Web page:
Battling meth makers not a big issue for presidential candidate

Sunday, October 10, 2004

COLUMBIA, Mo. -- Missouri Sen. Kit Bond, a Republican whose state ranks No. 1 in busts of makeshift methamphetamine labs, calls peddlers of the highly addictive drug "domestic terrorists."

Democratic Gov. Tom Vilsack of Iowa says voters in Midwestern presidential battlegrounds are more likely to encounter a meth maker than an operative for al-Qaida.

But while the federal government spends millions to boost state and local law enforcement efforts against the made-from-scratch stimulant -- variously known as crank, meth or ice -- methamphetamine has scarcely been mentioned by the presidential candidates.

At the state level, however, candidates stress their commitment to fighting meth.

Police are challenged daily by the audacity of the drug's makers and their toxic trails of waste byproducts. Missouri shut down 2,860 meth labs last year, more than any other state. Authorities say they are on track to exceed that total this year.

As a political issue, the statistic cuts two ways: It's encouraging that thousands of labs are being busted but frustrating that so many keep popping up.

Meth hasn't been mentioned much in recent presidential campaign speeches, despite the presumed advantage of localizing appeals to audiences in Missouri, Iowa and other Midwestern electoral battlegrounds.

President Bush's recent Missouri bus tour took him through half a dozen mostly rural Missouri counties where more than 70 meth labs have been busted this year. White House transcripts reviewed by The Associated Press show Bush never referred to meth during that Missouri tour.

Bond said he has "gotten right in the middle of the issue," including securing more than $13 million in federal money for local cops to fight meth. It pays off politically. More than 70 sheriffs, including several Democrats, have endorsed Bond over Democratic challenger Nancy Farmer.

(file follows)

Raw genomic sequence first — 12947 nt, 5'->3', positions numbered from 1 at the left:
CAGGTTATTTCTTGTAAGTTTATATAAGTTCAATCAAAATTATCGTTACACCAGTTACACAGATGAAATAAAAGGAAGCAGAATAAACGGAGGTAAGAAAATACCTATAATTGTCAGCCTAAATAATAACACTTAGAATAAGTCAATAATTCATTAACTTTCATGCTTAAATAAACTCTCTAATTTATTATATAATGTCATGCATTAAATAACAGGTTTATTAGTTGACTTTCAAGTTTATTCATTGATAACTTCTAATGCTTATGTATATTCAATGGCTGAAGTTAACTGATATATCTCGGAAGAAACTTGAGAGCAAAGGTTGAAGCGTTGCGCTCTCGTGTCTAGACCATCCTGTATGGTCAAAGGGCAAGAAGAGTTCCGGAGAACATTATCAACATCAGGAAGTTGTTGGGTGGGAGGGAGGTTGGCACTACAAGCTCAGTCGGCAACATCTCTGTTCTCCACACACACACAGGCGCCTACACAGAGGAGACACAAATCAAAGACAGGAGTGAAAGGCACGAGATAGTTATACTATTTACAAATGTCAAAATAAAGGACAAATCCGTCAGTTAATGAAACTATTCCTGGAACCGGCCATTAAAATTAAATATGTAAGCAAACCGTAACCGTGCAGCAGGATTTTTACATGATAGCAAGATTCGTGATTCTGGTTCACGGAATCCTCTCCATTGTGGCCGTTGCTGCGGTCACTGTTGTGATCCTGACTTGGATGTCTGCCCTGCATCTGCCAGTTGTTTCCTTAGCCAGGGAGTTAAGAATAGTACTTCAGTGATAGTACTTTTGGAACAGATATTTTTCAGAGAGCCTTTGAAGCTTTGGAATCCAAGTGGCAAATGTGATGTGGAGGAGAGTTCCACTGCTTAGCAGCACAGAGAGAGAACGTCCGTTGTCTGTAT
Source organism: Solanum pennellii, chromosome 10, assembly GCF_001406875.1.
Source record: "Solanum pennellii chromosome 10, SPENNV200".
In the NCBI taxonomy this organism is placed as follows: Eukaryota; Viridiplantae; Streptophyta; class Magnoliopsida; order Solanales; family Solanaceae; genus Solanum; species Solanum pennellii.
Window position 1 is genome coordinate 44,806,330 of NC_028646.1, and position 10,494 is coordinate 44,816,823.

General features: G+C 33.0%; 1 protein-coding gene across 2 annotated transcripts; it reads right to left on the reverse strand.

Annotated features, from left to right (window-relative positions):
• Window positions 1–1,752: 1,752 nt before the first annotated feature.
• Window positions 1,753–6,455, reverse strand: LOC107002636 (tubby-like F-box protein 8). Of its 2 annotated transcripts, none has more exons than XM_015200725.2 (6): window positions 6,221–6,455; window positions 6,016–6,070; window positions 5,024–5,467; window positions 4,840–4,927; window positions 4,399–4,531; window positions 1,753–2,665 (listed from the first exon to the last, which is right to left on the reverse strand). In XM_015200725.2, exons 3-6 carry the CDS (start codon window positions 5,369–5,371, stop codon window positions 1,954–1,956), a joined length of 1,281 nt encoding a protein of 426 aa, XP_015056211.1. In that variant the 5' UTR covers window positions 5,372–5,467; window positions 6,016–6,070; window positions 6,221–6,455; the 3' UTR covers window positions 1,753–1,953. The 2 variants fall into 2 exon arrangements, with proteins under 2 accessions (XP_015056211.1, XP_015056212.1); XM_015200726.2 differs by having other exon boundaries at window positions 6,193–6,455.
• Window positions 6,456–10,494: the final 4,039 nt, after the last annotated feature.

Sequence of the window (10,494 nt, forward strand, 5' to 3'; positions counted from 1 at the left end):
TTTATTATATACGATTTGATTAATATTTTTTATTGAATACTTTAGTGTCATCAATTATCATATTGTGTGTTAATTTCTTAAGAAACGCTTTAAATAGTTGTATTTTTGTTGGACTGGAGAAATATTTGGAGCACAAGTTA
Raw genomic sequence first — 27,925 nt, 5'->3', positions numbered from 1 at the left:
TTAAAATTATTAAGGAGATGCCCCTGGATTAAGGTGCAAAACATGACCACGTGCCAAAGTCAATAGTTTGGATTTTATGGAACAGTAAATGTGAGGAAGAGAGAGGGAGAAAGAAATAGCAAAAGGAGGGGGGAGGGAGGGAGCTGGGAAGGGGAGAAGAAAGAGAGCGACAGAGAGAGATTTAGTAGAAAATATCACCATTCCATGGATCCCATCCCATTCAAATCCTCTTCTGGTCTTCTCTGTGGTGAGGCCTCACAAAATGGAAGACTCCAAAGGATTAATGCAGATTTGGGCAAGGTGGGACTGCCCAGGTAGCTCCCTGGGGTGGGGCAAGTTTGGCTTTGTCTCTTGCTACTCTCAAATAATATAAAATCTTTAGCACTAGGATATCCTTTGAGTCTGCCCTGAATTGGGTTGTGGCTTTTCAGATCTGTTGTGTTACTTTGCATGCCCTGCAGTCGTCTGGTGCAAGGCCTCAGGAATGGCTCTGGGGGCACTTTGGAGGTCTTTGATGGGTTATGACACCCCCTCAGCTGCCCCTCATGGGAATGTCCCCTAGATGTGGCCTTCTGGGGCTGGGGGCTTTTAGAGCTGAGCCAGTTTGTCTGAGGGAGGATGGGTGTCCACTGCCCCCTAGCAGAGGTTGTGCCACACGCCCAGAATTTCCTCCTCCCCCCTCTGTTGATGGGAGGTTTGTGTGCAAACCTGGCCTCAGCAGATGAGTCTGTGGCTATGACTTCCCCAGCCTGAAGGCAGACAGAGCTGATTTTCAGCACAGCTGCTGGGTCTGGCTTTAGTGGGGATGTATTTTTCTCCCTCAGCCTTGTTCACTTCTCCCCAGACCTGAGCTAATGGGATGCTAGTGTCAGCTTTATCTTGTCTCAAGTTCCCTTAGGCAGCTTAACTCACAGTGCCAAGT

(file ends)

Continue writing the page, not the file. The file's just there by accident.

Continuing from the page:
Bond said he doesn't recall ever talking to Bush about meth. But the senator said meth hasn't broken through as a coast-to-coast issue, although it has been called an epidemic by police in locales as diverse as southern California and the Ozarks.

Scott Burns, Bush's deputy drug czar, acknowledged as much during congressional testimony last February. He said there was a "lack of national uniformity" to the meth problem.

Burns said the Bush administration has spent millions on federal-state-local teams battling meth in the Midwest, the Southwest and California. He said the administration supports expanding federal drug courts and working to "tighten regulatory controls" on meth ingredients.

Campaign spokesmen assert Kerry may have said something about meth at some point in his Missouri travels, but they couldn't provide any transcript or news report to back that up. Kerry did briefly refer to Iowa's meth problems during a Washington speech last month.

Surrogates are talking about meth, however. Campaigning for the Democratic ticket at the Missouri State Fair in Sedalia, Iowa's Vilsack quipped: "Rural residents of Missouri and Iowa are far more likely to confront a meth dealer than a terrorist."

Democratic vice presidential candidate John Edwards called meth "this poison" during an Aug. 16 campaign stop in Greene County, where more than 40 labs have been taken down this year.

"The spread of this has just been deadly out in rural communities and small towns," Edwards said, adding that meth is a growing problem in his home state, North Carolina. "We have to have a commitment as a nation to do something about it."

Edwards went on to criticize Bush administration funding cuts for law enforcement, such as community oriented policing. The Kerry-Edwards campaign said more recently that Kerry supports federal legislation based on an Oklahoma law making it harder to buy large amounts of over-the-counter meth ingredients.

Bond said the reality of the meth battle is that local officers are on the front lines, not federal officeholders.

Sheriffs interviewed by the AP praised Bond's efforts in delivering money. But they would be gratified if the presidential candidates talked about national strategies.

"I'd like to hear them talking about meth, but with action, not just buzz words," says Montgomery County, Mo., Sheriff Bob Davis, a Republican who recalls the arrest of a whacked-out meth user who kissed a horse before brandishing a knife at a deputy.

Says Franklin County Sheriff Gary Toelke, a Republican whose county raided more than 65 meth labs this year: "I know the big national issue is homeland security and justifiably so. But I hope in dealing with that, they don't lose sight that meth is a growing problem."

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